We all have our own biases.
Swing coaches have theirs.
Strength and conditioning coaches have theirs.
Sports psychologists have theirs.
And, no doubt, I have my own.
If you were to ask individuals from each of those three professions... "What is the best way to improve my golf game?"
I tend to think that is how they would answer the question.
The S&C Coach would lead you into the weight room, the Swing Coach would analyze your swing and the Psychologist would boost your mental game.
And all three of them are wrong.
It's like that old saying, "when all you have is a hammer, everything looks like a nail."
Something like that.
Let's dive in to all three of these professions...
First, I am not saying any of these things are bad. A swing coach, a S&C coach, and psychologist are all going to uplift your game!
The point is, they aren't the BEST way to improve your game.
I have seen athletes succeed at the highest level with unique and diverse swings... so there isn't one right way to swing a club.
Find what works for you, what feels natural and produces the outcome you desire.
Work with a coach if you'd like, but don't let them take away from your enjoyment of the game of golf.
Always play golf... don't play golf swing.
As a S&C coach, I am biased and think that everybody should be hitting the weight room if they aren't already.
It will uplift your game.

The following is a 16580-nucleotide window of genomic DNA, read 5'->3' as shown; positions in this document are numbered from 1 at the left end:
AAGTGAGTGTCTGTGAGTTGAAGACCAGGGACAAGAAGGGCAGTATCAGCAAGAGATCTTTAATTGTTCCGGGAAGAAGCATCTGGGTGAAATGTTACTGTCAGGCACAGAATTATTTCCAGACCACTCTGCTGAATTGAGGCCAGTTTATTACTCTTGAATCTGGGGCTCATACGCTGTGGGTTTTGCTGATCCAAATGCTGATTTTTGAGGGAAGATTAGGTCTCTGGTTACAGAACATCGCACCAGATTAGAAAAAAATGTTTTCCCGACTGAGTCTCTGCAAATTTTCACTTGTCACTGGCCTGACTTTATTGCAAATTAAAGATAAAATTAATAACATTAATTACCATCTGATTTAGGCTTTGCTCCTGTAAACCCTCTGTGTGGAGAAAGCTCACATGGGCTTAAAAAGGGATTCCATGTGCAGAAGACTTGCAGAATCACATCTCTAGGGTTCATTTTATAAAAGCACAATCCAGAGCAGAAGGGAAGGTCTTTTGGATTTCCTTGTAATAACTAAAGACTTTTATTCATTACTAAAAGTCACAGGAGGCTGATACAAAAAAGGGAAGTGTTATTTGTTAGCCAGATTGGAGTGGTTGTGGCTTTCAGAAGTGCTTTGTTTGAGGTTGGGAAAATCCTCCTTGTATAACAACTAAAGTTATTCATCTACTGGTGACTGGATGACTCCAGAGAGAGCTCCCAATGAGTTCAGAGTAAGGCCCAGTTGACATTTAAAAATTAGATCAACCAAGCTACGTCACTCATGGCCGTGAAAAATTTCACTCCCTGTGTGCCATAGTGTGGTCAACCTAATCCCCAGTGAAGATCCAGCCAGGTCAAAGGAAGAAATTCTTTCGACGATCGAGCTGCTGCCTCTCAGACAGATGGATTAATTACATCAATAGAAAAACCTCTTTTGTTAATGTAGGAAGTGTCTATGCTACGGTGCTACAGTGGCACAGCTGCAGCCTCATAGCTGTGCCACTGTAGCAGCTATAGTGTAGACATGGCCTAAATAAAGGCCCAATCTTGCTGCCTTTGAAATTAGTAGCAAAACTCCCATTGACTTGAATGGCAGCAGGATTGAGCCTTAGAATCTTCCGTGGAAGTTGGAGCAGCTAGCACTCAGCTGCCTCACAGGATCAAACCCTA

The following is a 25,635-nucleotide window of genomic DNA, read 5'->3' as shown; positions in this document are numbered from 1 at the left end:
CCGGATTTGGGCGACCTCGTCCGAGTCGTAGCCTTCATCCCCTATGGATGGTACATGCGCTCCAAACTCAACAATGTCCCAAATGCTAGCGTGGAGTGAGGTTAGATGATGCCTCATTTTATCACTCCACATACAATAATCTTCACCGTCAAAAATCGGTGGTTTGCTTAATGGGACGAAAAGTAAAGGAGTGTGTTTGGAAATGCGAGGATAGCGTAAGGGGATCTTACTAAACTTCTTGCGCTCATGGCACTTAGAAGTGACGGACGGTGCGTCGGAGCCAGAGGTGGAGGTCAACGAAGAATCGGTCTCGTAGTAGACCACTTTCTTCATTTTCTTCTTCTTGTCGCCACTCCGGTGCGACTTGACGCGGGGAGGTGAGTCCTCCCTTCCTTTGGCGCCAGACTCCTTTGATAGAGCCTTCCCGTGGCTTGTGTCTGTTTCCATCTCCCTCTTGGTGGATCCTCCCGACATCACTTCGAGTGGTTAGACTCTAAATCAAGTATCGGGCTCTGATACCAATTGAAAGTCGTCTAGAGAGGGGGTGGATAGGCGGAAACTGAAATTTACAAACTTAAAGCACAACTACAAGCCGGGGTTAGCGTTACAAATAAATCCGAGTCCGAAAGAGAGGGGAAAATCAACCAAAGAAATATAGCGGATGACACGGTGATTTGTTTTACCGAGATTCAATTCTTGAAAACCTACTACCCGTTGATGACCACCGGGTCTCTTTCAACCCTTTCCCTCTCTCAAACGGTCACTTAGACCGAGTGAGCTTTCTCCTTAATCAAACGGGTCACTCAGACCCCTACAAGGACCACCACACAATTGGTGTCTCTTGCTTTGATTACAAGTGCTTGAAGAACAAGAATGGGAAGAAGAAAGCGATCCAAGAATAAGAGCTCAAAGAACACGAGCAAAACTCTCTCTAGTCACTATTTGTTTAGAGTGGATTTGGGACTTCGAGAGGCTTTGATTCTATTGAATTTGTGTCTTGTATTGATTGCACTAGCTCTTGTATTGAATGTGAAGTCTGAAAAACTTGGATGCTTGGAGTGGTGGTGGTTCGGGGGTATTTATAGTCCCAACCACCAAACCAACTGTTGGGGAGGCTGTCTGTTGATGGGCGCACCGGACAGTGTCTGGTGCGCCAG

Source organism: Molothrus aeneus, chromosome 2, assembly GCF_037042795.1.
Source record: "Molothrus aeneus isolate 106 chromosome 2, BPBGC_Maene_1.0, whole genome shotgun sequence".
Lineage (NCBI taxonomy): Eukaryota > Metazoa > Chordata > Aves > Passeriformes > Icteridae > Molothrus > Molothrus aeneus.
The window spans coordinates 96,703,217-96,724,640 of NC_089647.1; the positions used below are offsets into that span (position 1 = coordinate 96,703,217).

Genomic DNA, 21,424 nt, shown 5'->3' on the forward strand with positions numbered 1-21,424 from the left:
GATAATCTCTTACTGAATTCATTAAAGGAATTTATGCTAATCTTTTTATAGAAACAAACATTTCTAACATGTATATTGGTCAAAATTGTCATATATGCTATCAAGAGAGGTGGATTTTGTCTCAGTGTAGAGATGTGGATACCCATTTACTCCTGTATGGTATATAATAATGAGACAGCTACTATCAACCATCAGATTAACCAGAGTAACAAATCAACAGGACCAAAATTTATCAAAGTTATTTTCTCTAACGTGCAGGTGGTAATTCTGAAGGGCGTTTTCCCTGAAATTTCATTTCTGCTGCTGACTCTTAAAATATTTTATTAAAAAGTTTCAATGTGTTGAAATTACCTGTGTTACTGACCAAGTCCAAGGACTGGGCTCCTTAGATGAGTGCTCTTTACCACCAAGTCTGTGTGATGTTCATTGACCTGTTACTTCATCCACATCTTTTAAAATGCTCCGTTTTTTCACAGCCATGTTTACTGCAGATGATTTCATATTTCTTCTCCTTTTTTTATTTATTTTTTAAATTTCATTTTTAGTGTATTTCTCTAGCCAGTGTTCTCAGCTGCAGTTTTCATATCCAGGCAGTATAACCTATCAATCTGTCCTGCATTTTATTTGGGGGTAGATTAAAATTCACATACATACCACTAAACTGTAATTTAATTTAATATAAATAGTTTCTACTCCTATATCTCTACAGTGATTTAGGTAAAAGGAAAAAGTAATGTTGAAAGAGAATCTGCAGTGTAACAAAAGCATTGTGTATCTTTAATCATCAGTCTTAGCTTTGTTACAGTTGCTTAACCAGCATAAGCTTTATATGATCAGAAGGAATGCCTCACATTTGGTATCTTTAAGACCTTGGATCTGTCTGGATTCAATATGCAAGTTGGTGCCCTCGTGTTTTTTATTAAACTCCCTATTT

BUT I am also aware of the fact that this isn't going to directly make you a better golfer.
Skill on the course is what matters (not your golf swing... your skill, big difference here).
In all sports I have seen athletes suck in the weight room, but yet succeed at the highest level within the sporting environment.
I saw this video of Lebron squatting the other day... Lebron James Squatting
Most would agree, not "ideal" squat technique... but he's Lebron James.
Arguably the most skillful, talented basketball players to ever play the game.
The manner in which he squats doesn't directly effect what he does on the court.
It no doubt helps him perform better and be resilient, but there isn't this direct causation relationship.
Same for you in the sport of golf.
Golfers succeed with varying mental approaches to the game.
Some are aggressive, some are passive.
Some are more emotional, some aren't.
They all internalize results and outcomes differently.
There isn't one right way.
I think having emotional and mental awareness is amongst the most important skills for a successful golfer, so working with a psychologist or therapist can be SUPER beneficial.
But, again, if the goal is greater golf performance... it shouldn't start here.
SO, WHAT IS THE RIGHT ANSWER?
Go play golf.
And I mean actually PLAY golf.
Not "technique" work or going to the range and swinging your 7 iron 50 times in a row.
Go to the course, and play.
Enjoy the game, the course, and your playing partners.
It is by far the best way to improve your golf game, and it's so simple.
Your human body is adaptable and our skill acquisition processes will often self-organize into motor solutions without conscious awareness.
Be cautious when practitioners tell you something other than playing golf is the "missing link" or the "thing that will unlock your game" or the "solution" to improvement on the course.
Go play more golf.
Learn from it.
Let's go low.